A Full Season of Brett Oberholtzer
Oberholtzer became a staple of the Astros rotation just as the calendar turned to August last year. He appeared in thirteen games (ten starts) and pitched to a 2.76 ERA in 71.2 innings. While it was a nice start to a major league career, Oberholtzer won't have much of a fantasy impact in 2014. His 3.65 FIP and 4.27 xFIP indicate that he did not pitch as well as his ERA would suggest. The 24 year-old benefitted from a .260 BABIP and a 7.1 percent HR/FB ratio, and he is known to be a fly ball pitcher. Oberholtzer displayed impeccable control during his brief stint, but even his 1.63 BB/9 will regress next year. I do think his strikeout rate will improve over a full year especially if he can maintain an 8.6 percent swinging strike rate, but the left-hander looks destined to pitch to a 4.50 ERA next year.
Jonathan Villar's 2014 Value
The Astros called up Villar just after the All-Star break last season to take over the starting shortstop duties. The 22 year-old struggled in his first half season in the big leagues hitting .243/.321/.319 with just one home run in 241 plate appearances. However, he did provide some value for owners grabbing eighteen stolen bases in those 58 games. Obviously Villar is keeping the position warm for Carlos Correa, but the switch-hitter has an opportunity to show the organization he could possibly take over at second base in the future. Villar's batting average was hurt by his high strikeout rate (29.5 percent), but that is a number that can definitely improve over time this season. While his 11 percent swinging strike rate is too high, it does not translate to that high of a strikeout rate. Villar's patience hurt him (10 percent walk rate), as he was called out on a lot of third strikes. That should improve with more plate appearances against major league pitching. Villar has the opportunity to steal 50 bases, and I believe there will be some improvement in his overall slash line (.255/.325/.365). Look for him to hit a few more home runs, which should just make him a top 20 player at the position.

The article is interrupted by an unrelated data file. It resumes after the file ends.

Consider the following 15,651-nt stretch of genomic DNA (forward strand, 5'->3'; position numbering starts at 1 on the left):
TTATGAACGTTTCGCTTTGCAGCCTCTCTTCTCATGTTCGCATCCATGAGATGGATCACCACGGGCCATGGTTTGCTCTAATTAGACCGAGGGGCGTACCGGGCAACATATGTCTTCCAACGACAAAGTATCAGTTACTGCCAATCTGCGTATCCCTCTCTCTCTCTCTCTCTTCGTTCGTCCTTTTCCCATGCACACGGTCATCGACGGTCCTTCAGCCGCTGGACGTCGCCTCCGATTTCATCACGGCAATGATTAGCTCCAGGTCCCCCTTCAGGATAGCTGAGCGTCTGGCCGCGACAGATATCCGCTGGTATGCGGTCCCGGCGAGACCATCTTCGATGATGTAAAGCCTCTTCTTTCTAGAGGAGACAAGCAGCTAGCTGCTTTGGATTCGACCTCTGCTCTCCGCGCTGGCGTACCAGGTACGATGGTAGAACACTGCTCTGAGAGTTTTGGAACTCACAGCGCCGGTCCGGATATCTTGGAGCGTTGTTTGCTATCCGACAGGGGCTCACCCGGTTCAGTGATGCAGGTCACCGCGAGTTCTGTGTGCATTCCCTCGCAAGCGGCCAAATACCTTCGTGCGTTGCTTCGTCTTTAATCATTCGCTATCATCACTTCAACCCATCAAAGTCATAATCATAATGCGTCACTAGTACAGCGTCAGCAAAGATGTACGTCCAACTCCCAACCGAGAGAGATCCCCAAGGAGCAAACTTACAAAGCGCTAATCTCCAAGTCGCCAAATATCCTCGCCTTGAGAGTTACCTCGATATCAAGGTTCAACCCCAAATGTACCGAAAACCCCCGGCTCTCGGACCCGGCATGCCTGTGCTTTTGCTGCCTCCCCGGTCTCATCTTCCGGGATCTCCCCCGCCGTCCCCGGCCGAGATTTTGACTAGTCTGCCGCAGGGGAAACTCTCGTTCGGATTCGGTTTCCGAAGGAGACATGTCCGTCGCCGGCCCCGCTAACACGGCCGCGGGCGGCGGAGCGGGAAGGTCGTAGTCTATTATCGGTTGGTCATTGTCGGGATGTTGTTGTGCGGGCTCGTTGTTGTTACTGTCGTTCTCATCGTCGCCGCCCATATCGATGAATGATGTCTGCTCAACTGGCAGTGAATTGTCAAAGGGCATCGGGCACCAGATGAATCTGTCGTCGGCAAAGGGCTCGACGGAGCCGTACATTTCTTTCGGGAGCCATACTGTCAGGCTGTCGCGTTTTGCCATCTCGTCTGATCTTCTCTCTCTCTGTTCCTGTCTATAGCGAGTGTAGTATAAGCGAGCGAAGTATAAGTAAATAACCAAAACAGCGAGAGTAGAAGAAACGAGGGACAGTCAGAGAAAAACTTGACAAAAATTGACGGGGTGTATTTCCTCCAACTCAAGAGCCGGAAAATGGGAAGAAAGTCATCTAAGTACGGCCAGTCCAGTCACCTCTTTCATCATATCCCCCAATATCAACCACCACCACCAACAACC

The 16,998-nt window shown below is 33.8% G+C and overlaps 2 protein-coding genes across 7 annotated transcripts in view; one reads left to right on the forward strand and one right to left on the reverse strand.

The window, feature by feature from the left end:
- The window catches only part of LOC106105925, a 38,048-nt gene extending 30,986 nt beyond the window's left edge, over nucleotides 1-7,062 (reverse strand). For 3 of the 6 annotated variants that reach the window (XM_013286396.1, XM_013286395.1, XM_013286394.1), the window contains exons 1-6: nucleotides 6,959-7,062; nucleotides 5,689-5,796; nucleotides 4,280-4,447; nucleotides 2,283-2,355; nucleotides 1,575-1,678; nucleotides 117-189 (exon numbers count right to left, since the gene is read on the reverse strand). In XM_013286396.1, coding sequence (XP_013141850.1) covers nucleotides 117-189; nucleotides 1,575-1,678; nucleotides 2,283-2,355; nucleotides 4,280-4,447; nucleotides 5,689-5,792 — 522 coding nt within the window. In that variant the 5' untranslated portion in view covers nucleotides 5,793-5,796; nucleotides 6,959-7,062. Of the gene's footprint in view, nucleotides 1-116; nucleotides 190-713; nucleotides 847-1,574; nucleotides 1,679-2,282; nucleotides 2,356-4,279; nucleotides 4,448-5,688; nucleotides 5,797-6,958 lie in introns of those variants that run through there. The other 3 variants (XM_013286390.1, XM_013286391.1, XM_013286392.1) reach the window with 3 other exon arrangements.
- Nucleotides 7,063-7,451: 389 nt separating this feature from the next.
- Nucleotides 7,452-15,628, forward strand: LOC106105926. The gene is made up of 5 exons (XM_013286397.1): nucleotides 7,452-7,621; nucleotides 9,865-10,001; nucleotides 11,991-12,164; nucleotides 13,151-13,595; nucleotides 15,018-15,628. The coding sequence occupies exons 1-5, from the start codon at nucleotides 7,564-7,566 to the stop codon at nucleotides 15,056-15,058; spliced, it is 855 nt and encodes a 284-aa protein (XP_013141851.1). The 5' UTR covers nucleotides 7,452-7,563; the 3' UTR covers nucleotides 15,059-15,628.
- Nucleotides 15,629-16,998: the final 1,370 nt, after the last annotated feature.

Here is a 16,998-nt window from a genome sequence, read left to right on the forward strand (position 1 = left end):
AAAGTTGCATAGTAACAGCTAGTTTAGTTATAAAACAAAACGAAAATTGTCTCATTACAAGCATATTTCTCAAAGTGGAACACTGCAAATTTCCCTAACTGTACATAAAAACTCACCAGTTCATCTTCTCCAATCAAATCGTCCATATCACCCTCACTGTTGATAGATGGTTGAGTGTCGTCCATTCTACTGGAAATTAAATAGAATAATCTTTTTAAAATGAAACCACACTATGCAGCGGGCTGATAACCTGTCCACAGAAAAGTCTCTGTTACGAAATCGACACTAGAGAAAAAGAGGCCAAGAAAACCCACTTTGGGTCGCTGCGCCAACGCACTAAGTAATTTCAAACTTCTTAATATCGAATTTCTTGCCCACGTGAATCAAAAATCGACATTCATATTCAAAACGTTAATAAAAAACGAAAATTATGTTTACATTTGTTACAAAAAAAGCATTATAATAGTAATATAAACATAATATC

New York Yankees
David Robertson Assumes Closer Role
After three strong seasons an eight-inning setup man, Robertson finally will take over full time as the Yankees closer. The 28 year-old had another strong season in 2014 pitching to a 2.04 ERA, 2.61 FIP, and 2.60 xFIP in 66.1 innings pitched. Even though he unfairly carried a reputation of unable to close games during his brief tenure as the closer in 2012 when Mariano Rivera was injured, Robertson is as qualified as anyone to take over the duties in 2014. His reverse-platoon split (3.32 FIP against RHH; 2.19 FIP against LHH) and strikeout ability (10.45 K/9 in 2013) are important components. There are some concerns with his velocity and swinging strike rate dropping in each of the last three seasons, but his ground ball rate also improved to a career best 50 percent in 2013. With improved control (2.48 BB/9 in 2013), he should be able to rack up plenty of saves and strikeouts.
Projecting Ivan Nova
Nova put together the best season of his career in 2013 pitching to a 3.10 ERA in 139.1 innings pitched. Both his FIP (3.47) and xFIP (3.68) were also favorable and the lowest rates of his career. As expected Nova's numbers improved with his HR/FB ratio regressing from 16.6 to 8.4 percent along with getting his ground ball rate back above 50 percent (53.5 percent). Nova is one of the few pitchers who has improved with limiting his repertoire, as he stopped throwing his slider and barely used his change-up last season. Nova will be a solid back end starter for owners in standard leagues, but he is more likely to post an ERA closer to his 2011 season (3.70). He benefitted from an above average strand rate last year (79.5 percent), and I would not be surprised to see a few more home runs leave the park in 2014.
I was going to write about Jarrod Parker's upcoming season. Oh well. Good thing the Scott Kazmir injury news sounds very minor.
Projecting Yoennis Cespedes